But I digress. My point is that I understand lonely, sad Christmases. This Christmas my above-mentioned uncle will be celebrating his first Christmas without his wife, our beloved aunt who died this past spring. He and my cousin are on my heart. A single friend recently mentioned to me how lonely the holidays have been. I think of her fighting for joy. Ill people wonder if this will be their last Christmas on earth. Empty-nesters long for days of a full house. Children of divorce nurse hearts hopeful for restoration.

Finding yourself without loved ones on Christmas morning is enough to bring you to your knees in desperation.

Personally I can’t believe how happy I am this year. I didn’t believe it was possible to be happier than I was last year! This is a precious season in my life, and I thank Jesus multiple times a day for his benevolence. Yet there is something nagging at my heart. It bothers my brain throughout my days this Advent. It’s being without a loved one, a son.

I mentioned my friend Shellie’s journey to bring her baby home on a prior blog post. Well, she and her husband have been in DRC for five weeks now. Five weeks. Five weeks of cuddling, snuggling, kissing their baby boy. Finally! But five weeks of uncertainty in not knowing when they can come home, five weeks of dealing with a government that seems to take pleasure in denying parents their right to take their children home.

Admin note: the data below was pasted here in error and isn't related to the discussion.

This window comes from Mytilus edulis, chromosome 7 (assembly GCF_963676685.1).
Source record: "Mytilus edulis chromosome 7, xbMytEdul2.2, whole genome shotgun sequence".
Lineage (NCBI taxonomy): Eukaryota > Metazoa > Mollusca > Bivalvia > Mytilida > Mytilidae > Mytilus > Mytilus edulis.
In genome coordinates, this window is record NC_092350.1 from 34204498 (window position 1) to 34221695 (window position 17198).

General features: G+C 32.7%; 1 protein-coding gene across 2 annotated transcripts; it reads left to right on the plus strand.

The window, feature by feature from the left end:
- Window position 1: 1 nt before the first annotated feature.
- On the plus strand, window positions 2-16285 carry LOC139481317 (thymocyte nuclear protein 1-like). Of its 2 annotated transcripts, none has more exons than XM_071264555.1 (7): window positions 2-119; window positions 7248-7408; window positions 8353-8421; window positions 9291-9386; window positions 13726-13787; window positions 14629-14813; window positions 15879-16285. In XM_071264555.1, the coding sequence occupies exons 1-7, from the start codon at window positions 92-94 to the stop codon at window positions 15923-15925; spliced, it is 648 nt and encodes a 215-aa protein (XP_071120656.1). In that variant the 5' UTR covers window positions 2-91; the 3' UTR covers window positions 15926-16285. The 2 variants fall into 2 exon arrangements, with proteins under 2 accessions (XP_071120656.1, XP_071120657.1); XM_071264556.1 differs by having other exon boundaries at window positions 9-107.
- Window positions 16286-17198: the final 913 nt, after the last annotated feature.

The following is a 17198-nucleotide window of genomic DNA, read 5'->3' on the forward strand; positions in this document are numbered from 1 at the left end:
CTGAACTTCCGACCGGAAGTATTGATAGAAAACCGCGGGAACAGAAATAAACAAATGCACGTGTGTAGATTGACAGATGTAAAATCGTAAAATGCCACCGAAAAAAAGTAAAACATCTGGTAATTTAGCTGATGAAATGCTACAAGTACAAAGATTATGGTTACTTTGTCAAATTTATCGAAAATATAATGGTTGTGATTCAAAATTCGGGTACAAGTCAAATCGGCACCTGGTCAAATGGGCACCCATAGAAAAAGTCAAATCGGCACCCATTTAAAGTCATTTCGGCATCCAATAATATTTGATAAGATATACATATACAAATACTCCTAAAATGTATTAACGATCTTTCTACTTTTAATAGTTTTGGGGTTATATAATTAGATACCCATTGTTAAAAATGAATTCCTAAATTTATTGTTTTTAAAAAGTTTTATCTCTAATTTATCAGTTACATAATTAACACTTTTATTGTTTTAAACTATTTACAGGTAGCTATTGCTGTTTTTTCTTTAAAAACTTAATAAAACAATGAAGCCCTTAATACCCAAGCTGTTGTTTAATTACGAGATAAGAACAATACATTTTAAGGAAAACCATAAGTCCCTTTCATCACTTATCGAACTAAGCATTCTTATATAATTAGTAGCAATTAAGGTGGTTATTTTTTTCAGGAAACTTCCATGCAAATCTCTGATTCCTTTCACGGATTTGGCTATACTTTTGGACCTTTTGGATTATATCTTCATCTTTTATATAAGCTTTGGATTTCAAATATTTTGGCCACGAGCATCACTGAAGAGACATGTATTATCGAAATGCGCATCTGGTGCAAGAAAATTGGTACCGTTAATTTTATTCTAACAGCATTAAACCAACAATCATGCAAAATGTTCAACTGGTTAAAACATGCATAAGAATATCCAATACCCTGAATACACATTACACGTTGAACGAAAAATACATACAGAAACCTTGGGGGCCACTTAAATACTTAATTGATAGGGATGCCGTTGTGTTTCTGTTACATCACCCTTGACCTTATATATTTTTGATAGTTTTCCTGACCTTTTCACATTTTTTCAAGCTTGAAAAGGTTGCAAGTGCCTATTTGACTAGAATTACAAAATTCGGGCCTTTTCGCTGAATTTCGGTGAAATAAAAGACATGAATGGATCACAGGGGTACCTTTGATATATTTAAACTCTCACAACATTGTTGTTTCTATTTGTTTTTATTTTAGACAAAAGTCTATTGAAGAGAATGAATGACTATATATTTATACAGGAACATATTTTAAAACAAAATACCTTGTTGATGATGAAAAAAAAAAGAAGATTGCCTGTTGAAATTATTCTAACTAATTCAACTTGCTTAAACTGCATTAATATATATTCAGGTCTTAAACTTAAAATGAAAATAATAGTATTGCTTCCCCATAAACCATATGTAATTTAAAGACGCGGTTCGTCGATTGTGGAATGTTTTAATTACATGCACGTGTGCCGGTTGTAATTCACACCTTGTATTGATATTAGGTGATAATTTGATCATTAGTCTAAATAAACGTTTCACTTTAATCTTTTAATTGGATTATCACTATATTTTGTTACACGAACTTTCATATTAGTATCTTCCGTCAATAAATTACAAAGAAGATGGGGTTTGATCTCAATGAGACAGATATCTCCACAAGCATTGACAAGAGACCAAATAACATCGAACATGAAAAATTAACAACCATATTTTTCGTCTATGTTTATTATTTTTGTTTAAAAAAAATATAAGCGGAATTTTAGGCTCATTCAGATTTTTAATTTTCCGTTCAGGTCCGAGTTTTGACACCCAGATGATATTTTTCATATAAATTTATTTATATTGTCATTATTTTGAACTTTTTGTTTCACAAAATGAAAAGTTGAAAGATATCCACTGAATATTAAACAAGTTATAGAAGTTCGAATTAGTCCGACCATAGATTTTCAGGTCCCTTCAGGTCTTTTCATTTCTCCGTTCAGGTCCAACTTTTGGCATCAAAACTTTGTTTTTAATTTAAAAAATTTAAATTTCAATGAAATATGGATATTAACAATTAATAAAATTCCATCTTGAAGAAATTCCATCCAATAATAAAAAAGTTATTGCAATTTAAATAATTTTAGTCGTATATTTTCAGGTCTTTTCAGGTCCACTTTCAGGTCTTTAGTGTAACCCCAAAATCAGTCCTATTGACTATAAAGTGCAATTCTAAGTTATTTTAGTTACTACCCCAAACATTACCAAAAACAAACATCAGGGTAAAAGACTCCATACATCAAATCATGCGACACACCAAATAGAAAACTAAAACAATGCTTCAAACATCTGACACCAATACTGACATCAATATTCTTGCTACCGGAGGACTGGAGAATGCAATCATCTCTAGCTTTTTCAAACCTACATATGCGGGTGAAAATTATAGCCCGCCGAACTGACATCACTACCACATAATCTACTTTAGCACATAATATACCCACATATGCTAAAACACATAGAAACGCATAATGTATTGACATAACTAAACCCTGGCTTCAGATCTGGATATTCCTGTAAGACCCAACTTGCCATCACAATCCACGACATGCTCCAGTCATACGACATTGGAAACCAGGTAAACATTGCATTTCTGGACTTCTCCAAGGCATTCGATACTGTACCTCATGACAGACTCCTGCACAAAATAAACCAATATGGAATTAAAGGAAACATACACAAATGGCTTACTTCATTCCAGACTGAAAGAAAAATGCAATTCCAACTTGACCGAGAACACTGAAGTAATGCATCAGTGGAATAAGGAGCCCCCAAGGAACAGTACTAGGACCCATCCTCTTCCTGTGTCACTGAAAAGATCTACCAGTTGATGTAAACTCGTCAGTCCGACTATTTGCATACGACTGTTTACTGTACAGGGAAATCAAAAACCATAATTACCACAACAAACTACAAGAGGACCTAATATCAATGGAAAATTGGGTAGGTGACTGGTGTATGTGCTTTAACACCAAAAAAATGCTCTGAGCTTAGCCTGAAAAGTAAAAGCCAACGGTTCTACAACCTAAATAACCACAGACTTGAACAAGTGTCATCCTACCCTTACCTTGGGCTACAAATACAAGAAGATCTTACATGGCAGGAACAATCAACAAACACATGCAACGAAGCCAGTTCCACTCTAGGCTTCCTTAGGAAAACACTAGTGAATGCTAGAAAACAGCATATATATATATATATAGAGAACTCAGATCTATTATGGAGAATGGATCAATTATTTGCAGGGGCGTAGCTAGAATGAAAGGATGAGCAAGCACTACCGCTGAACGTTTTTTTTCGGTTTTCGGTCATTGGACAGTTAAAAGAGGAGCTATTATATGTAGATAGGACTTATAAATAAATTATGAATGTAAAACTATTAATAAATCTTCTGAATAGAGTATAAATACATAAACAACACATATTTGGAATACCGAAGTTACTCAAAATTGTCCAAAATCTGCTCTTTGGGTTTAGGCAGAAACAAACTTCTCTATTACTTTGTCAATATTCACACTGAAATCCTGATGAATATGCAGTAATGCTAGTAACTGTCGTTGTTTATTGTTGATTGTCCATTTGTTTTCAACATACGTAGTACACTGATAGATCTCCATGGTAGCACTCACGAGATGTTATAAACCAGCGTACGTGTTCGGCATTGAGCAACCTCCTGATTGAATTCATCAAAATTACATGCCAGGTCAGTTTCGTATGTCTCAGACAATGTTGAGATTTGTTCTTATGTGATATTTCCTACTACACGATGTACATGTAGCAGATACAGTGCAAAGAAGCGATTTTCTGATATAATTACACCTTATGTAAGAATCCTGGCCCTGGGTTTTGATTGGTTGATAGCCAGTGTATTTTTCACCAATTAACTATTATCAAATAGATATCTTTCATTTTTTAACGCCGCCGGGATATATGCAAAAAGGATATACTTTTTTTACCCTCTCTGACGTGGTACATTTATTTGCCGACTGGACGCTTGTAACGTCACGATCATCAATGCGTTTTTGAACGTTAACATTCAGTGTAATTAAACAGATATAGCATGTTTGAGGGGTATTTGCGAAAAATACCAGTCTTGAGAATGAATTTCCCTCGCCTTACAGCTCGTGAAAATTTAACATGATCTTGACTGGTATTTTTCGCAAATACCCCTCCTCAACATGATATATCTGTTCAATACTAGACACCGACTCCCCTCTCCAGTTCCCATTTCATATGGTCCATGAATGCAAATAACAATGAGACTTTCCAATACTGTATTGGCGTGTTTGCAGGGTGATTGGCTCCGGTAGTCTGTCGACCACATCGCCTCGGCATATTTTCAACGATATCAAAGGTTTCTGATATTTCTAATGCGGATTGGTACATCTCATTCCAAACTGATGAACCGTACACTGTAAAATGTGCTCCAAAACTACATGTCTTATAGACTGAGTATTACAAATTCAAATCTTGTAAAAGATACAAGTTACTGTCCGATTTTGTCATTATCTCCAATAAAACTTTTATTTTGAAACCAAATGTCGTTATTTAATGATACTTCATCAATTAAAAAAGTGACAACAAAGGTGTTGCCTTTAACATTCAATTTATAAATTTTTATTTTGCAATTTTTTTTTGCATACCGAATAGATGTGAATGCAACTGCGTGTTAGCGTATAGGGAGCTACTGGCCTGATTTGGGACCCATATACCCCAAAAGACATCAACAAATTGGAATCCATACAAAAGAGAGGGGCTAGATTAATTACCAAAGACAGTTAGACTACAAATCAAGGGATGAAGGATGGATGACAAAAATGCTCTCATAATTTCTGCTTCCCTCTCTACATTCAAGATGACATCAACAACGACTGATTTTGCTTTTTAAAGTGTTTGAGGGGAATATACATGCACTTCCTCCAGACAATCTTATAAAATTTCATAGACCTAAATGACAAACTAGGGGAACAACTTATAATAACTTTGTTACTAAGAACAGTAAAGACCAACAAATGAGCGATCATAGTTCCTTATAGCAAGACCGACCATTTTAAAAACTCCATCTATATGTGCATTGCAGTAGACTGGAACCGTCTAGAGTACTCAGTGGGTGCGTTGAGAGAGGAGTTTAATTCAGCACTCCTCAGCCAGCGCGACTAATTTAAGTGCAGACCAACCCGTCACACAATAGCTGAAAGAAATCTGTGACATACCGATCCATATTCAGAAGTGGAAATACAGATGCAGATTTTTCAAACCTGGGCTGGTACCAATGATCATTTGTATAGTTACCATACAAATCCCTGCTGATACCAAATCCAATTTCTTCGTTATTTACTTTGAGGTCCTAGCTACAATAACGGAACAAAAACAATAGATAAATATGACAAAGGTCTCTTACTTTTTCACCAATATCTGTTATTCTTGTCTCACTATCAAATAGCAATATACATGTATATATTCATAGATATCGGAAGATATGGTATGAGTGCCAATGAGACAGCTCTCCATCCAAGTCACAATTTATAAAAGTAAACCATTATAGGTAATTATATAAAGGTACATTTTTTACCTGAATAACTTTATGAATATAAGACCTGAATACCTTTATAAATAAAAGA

And they have been forced to make the impossible decision to leave their sweet boy in DRC and come home tomorrow.

The uncertainty is too great. Their children here need them. Funds are not bottomless. We have all written letters pleading with our own government officials to step in, but at the end of the day, no American can make the decision to allow Shellie to step on a plane with her baby. They purchased the tickets a couple of weeks ago with the hope they would leave with Jecoah in their arms, but it looks like they’ll have to leave him temporarily.

Can you imagine having to leave your baby when you don’t even know when you’ll see him again? A dire situation indeed. I truly cannot imagine the heartbreak and heartache Shellie is experiencing. They have done everything they can, but they are not in charge and can’t control the situation.